the elements while storing them in a list. List
has methods that allow access to elements
based on their position.
Method of the List interface:
 add(int index,Object o)
 addAll(int index,Collection c)
 get(int index)
 set(int index)
 remove(int index)
 subList(int start,int end)
HashSet class implements the Set interface, a HasSet
creates a collection that makes use of a hash table for
data storage
LinkHashSet class creates a list of elements and
maintains the order of elements added to the Set
TreeSet class implements the Set interface and uses the
tree structure for data storage. Objects are stored in
ascending order
HashMap class implements the Map interface
Hashtable class stores elements as a key/value pairs in
the hash table
TreeMap class stores elements as tree structure and
returns keys in sorted order. Important methods of the
TreeMap class are firstKey(), lastKey(), headMap(),
LinkedHashMap class implements the concept of hash
table and the linked list in the Map interface. Important
methods of the LinkedHashMap class are clear(),
containsValue(), get(), removeEldesEntry()
In Queue, the elements are normally ordered in First In
First Out – FIFO order
The priority queue orders the element according to their
The important methods are
 poll(),
 peek(),
 remove(),
 offer()
 elements()
Priority queues similar to queues but the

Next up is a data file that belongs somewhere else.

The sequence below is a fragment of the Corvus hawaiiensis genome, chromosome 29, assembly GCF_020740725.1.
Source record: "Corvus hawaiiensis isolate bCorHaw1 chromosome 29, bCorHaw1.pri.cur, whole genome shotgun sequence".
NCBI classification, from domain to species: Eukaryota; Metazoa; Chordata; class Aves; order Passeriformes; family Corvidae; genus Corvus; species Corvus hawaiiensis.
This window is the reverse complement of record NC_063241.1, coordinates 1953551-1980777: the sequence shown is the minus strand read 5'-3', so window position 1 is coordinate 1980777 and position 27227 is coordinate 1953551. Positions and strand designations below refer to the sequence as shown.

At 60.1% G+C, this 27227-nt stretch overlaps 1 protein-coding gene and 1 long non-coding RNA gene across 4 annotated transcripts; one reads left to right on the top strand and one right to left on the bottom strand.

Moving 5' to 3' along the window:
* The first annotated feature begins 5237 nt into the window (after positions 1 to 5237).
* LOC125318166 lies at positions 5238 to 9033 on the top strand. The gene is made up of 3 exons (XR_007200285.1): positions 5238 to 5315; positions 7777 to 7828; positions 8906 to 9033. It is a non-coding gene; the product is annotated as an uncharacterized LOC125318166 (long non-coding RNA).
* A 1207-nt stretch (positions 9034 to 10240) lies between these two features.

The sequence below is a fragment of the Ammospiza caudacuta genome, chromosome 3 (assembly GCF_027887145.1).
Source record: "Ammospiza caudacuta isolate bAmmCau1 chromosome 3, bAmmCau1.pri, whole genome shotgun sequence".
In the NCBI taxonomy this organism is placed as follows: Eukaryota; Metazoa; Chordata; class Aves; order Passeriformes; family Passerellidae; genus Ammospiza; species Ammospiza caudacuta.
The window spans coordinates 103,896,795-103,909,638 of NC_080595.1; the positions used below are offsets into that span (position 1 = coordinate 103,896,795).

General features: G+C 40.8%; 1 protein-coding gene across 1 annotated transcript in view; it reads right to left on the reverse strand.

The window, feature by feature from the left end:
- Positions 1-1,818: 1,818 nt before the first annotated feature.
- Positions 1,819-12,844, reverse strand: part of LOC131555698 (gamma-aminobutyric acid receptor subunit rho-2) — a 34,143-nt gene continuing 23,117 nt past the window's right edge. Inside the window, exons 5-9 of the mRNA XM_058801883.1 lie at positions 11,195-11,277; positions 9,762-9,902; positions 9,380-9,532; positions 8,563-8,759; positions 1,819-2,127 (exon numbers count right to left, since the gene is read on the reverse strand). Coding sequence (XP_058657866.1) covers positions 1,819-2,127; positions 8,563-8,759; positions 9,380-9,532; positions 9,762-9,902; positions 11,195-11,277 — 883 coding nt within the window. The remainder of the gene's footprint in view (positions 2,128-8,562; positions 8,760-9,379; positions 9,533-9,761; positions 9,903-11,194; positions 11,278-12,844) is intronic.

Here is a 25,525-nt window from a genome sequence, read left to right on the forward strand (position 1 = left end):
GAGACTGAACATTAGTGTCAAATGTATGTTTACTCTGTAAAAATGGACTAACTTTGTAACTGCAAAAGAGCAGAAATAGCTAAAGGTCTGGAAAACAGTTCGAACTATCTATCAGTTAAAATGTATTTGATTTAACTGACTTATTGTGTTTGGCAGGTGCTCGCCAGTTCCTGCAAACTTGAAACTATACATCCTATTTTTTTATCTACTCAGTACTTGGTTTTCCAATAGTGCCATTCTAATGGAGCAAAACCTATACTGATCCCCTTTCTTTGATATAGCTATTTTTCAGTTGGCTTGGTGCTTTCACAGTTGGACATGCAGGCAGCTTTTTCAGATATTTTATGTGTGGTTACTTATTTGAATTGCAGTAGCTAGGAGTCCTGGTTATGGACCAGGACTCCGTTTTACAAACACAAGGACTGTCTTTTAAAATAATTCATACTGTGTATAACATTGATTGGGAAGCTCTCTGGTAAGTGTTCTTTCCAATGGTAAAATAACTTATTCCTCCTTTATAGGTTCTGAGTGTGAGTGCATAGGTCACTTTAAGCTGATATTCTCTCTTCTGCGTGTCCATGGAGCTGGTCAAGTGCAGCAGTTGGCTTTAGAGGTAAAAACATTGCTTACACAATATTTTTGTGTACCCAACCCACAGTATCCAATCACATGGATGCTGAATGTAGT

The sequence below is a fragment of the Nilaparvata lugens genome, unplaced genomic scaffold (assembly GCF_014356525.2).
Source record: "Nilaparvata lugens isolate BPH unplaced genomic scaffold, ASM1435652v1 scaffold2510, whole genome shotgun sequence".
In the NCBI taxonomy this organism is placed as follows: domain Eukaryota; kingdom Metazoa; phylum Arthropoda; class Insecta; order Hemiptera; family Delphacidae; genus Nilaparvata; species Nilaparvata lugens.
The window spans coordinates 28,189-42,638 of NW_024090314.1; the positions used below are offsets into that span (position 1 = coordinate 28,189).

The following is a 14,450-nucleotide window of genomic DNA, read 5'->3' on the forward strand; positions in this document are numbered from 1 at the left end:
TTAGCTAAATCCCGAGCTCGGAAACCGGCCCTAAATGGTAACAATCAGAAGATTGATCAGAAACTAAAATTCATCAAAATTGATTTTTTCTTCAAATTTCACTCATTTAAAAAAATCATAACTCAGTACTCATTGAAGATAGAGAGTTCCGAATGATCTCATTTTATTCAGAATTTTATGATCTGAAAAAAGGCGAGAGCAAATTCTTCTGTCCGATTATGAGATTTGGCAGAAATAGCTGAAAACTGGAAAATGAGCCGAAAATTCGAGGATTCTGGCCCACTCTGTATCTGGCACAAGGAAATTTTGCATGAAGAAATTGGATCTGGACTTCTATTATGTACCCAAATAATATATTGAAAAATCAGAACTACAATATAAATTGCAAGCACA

elements are not arranged in FIFO structure.
They are arranged in a user-defined manner.
The elements are ordered either by natural
ordering or according to a comparator.
A priority queue is unbound and allows the
queue to grow in capacity.
Arrays class provide a number of methods for working
with arrays such as searching, sorting and comparing
The important methods are
 equals(),
 fill(),
 sort(),
 binarySearch(),
 toString()
If you need to store primitive elements, you must use an array
unless you want to place every item into a wrapper class like
Integer or Float. Consider using a BitSet instead of an array of
Rarely, if ever, should you use an historical collection class like
Hashtable or Vector. Sometimes you need to use a Properties
object, which is a type of Hashtable. Unless explicitly called
for—as when using the JavaMail API—the historical collection
class should be avoided in favor of the newer framework
Use a List if you need ordered access. Pick an ArrayList for
indexed access. Definitely use a LinkedList when you need to
add and remove elements from the beginning or middle of
the list. If you only need ordered access through an Iterator,
believe it or not, LinkedList is actually faster. Lists are also
good if your collection requires the storing of duplicates,
triplicates, or more.
Sets are for storing unique items in a collection. If you need
ordered access, use a TreeSet. Otherwise, use a HashSet. If
you only need ordered access after all the elements have
been added, consider creating the set with a HashSet, then
copying all the elements into a TreeSet.
Use a Map if you need to store key−value pairs and
the key isn't an integer. (Consider using an array or
List for indexed access.) Like Set, you should always
use the hashed version of the collection (HashMap)
unless you need sorted access (TreeMap).
 Rely on the Collections class to make collections and
maps read−only and thread−safe.
 Use the WeakHashMap if you need to maintain
weak references to keys stored in the map.
Java Collections John Zukowski